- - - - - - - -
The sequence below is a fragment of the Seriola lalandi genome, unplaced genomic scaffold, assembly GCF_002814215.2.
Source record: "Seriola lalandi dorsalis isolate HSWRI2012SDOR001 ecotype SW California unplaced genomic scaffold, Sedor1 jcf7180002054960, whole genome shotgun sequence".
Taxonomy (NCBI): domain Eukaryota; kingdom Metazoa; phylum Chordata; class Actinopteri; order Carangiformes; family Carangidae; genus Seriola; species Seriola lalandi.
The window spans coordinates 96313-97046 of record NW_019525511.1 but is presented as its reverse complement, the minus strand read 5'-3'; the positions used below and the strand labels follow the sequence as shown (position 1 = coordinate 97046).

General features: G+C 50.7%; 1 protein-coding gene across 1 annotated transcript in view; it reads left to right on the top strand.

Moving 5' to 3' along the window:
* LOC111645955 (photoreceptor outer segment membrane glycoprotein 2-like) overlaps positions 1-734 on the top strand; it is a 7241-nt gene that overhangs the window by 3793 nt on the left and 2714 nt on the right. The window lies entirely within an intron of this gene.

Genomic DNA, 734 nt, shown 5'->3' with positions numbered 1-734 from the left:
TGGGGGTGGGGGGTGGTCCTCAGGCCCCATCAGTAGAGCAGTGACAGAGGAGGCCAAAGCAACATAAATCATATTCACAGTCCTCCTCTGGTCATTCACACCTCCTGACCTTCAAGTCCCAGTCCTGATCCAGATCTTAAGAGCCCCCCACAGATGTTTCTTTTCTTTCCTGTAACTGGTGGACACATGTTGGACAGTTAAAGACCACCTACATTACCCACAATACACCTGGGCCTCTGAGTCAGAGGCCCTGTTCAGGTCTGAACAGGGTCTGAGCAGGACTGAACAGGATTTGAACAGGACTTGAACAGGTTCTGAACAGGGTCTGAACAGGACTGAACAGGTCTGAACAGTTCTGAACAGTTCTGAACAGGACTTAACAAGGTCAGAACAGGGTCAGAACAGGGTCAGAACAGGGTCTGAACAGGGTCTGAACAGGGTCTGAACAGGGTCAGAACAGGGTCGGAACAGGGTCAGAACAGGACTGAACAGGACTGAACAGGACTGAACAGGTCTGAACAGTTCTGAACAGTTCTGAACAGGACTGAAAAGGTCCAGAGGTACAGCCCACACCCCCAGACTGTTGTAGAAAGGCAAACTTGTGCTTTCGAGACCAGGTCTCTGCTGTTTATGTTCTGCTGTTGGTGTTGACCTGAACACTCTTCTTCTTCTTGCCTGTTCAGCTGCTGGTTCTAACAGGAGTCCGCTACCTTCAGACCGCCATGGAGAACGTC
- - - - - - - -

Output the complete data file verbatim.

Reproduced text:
The sequence below is a fragment of the Seriola lalandi genome, unplaced genomic scaffold, assembly GCF_002814215.2.
Source record: "Seriola lalandi dorsalis isolate HSWRI2012SDOR001 ecotype SW California unplaced genomic scaffold, Sedor1 jcf7180002054960, whole genome shotgun sequence".
Taxonomy (NCBI): domain Eukaryota; kingdom Metazoa; phylum Chordata; class Actinopteri; order Carangiformes; family Carangidae; genus Seriola; species Seriola lalandi.
The window spans coordinates 96313-97046 of record NW_019525511.1 but is presented as its reverse complement, the minus strand read 5'-3'; the positions used below and the strand labels follow the sequence as shown (position 1 = coordinate 97046).

General features: G+C 50.7%; 1 protein-coding gene across 1 annotated transcript in view; it reads left to right on the top strand.

Moving 5' to 3' along the window:
* LOC111645955 (photoreceptor outer segment membrane glycoprotein 2-like) overlaps positions 1-734 on the top strand; it is a 7241-nt gene that overhangs the window by 3793 nt on the left and 2714 nt on the right. The window lies entirely within an intron of this gene.

Genomic DNA, 734 nt, shown 5'->3' with positions numbered 1-734 from the left:
TGGGGGTGGGGGGTGGTCCTCAGGCCCCATCAGTAGAGCAGTGACAGAGGAGGCCAAAGCAACATAAATCATATTCACAGTCCTCCTCTGGTCATTCACACCTCCTGACCTTCAAGTCCCAGTCCTGATCCAGATCTTAAGAGCCCCCCACAGATGTTTCTTTTCTTTCCTGTAACTGGTGGACACATGTTGGACAGTTAAAGACCACCTACATTACCCACAATACACCTGGGCCTCTGAGTCAGAGGCCCTGTTCAGGTCTGAACAGGGTCTGAGCAGGACTGAACAGGATTTGAACAGGACTTGAACAGGTTCTGAACAGGGTCTGAACAGGACTGAACAGGTCTGAACAGTTCTGAACAGTTCTGAACAGGACTTAACAAGGTCAGAACAGGGTCAGAACAGGGTCAGAACAGGGTCTGAACAGGGTCTGAACAGGGTCTGAACAGGGTCAGAACAGGGTCGGAACAGGGTCAGAACAGGACTGAACAGGACTGAACAGGACTGAACAGGTCTGAACAGTTCTGAACAGTTCTGAACAGGACTGAAAAGGTCCAGAGGTACAGCCCACACCCCCAGACTGTTGTAGAAAGGCAAACTTGTGCTTTCGAGACCAGGTCTCTGCTGTTTATGTTCTGCTGTTGGTGTTGACCTGAACACTCTTCTTCTTCTTGCCTGTTCAGCTGCTGGTTCTAACAGGAGTCCGCTACCTTCAGACCGCCATGGAGAACGTC